LEVERAGE – An attempt by an investor to increase the rate of return from an investment by assuming additional risk. Examples of leverage would be buying securities on margin, using low margin requirements to write put and call combination contracts and speculating by purchasing options.
LIMIT ORDER – An order to execute a transaction only at a specified limit price or better. Investors would use a limit order to establish a price at which they are willing to trade.
LIMIT PRICE – The price specified by an investor for a limit order. For an order to write options, this represents the lowest price the investor will accept.
LONG-TERM – Relates to the gain or loss in a security that has been held for a certain period of time. For example, to qualify as a long-term capital gain under current tax laws, a security must be held for twelve months or more.
MARGIN (ACCOUNT) – A feature of a brokerage account which permits an investor to borrow funds through the broker to purchase additional securities, thus providing investment leverage. The term also refers to the amount of equity in an account (securities or cash) a broker requires to support an uncovered option position.
MARGIN CALL – A call by the broker for additional funds or securities to be added to the margin account when the value of the equity in the account has declined below minimum requirements.
MARKET ORDER – An order for immediate execution at the best price available when the order reaches the exchange.
MOVING AVERAGE – A series of successive averages in a set of numbers. As a new number is added, the last number in the series is deleted.
NAKED – An option transaction that is opened whereby the investor does not own the underlying security (also called “uncovered”). An investor writing a naked put or call option on 100 shares of the QQQ, for example, does not own the shares.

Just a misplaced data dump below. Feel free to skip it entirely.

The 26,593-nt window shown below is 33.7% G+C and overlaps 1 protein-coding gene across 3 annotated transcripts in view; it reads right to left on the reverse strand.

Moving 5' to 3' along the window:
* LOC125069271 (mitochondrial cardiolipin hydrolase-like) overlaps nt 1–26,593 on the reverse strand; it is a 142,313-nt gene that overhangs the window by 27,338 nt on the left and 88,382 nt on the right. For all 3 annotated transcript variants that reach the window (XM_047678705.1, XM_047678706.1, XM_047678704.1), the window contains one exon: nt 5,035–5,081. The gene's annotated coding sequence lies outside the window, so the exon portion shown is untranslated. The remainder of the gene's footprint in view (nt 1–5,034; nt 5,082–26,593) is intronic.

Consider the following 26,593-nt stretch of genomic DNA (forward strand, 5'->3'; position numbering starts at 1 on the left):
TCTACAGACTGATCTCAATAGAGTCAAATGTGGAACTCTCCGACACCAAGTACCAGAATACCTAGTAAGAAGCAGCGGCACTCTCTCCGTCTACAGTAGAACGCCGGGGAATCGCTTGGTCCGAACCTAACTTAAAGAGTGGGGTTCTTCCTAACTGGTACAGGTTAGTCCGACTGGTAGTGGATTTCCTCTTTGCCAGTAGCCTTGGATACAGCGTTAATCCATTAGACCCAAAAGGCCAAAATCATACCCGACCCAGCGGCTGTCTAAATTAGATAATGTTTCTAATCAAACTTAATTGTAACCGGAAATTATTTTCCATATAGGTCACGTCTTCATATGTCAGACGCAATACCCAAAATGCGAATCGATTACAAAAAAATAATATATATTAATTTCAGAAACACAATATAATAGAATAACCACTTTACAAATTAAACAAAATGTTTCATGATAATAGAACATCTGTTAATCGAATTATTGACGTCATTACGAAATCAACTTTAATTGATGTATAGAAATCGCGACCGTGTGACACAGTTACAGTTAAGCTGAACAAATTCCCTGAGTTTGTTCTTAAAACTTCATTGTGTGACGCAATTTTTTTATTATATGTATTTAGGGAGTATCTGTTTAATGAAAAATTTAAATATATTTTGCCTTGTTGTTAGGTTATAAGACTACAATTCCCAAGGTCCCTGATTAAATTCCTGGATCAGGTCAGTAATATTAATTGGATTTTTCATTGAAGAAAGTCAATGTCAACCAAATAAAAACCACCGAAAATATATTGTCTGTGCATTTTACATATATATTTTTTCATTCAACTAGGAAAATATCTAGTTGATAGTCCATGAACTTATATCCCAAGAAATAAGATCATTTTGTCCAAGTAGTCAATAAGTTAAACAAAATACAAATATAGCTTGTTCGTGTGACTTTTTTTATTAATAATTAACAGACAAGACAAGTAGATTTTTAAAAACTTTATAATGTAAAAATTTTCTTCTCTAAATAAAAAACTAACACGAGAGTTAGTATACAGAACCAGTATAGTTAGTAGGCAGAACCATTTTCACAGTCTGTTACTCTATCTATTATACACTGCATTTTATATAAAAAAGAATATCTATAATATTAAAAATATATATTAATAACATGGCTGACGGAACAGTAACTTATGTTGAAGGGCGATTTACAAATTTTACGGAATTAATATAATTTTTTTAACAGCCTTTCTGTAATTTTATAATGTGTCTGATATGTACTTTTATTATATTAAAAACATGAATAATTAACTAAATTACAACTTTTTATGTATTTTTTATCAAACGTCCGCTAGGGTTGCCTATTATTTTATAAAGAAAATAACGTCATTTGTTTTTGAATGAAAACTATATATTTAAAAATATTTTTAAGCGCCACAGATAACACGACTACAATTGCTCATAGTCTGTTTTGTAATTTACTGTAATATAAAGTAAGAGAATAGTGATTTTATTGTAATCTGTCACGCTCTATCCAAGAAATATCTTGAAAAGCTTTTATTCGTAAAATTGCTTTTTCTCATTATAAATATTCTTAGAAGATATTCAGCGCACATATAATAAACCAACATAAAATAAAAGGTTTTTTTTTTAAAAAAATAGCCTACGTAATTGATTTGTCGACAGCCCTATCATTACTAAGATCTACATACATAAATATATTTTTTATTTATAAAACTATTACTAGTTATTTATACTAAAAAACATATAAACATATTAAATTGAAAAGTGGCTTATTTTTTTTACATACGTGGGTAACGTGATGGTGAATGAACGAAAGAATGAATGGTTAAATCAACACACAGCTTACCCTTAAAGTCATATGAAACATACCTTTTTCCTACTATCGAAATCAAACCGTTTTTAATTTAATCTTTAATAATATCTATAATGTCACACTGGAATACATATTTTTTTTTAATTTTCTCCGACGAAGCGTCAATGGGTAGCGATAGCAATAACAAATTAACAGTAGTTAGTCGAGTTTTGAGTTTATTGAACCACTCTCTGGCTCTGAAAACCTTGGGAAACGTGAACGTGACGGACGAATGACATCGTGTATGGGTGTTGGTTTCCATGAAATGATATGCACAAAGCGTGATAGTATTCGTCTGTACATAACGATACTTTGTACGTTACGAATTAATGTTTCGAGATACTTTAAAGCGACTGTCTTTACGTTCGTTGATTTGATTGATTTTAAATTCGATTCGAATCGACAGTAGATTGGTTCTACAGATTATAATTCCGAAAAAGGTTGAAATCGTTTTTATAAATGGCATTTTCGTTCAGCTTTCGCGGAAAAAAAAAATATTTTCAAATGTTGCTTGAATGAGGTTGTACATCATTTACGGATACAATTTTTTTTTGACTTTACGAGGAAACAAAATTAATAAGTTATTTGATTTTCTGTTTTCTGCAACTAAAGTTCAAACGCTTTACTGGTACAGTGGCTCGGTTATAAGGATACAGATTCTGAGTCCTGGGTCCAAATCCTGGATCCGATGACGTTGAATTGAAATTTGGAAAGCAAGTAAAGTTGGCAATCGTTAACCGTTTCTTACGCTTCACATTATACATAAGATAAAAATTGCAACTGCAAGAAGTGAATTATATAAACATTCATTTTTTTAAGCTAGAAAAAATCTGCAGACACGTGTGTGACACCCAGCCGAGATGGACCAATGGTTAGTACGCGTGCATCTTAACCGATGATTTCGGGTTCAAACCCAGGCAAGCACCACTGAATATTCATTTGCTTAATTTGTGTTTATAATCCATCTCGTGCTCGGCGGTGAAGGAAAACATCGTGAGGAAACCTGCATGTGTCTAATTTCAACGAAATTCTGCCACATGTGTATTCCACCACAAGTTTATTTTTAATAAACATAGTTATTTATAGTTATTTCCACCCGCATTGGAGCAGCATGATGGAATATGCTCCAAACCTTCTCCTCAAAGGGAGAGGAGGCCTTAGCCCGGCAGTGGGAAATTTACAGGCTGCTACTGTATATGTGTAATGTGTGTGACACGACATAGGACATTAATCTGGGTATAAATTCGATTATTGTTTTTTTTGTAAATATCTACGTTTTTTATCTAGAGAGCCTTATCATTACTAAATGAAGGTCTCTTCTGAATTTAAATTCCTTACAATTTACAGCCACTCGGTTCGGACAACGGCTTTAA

ODD LOT – Refers to fewer than 100 shares of a common stock or ETF.
OPEN INTEREST – The total number of option contracts for a stock or ETF option that are in existence at any given time.
OPTION – A contract permitting the holder (buyer) to purchase (call) or sell (put) a stock or ETF at a fixed price (strike) until a specific date (expiration).
OPTION AGREEMENT – A written document that must be signed by an option investor and given to the brokerage firm before the investor may be approved for trading in options. The purpose of the agreement is to help assure that the investor has adequate financial resources, trading experience and/or knowledge and that the investor’s goals are appropriate for the type of option transactions the investor is asking the brokerage firm to provide. The investor is also supplied with a copy of Characteristics and Risks of Standardized Options.
OPTION CHAIN – A string of option quotes for a specific stock or ETF which includes every expiration date and strike price available for options on that security. This is typically provided by online brokers as a part of their automated quotation service to simplify the identification of ticker symbols for options and to facilitate obtaining quotes and executing trades.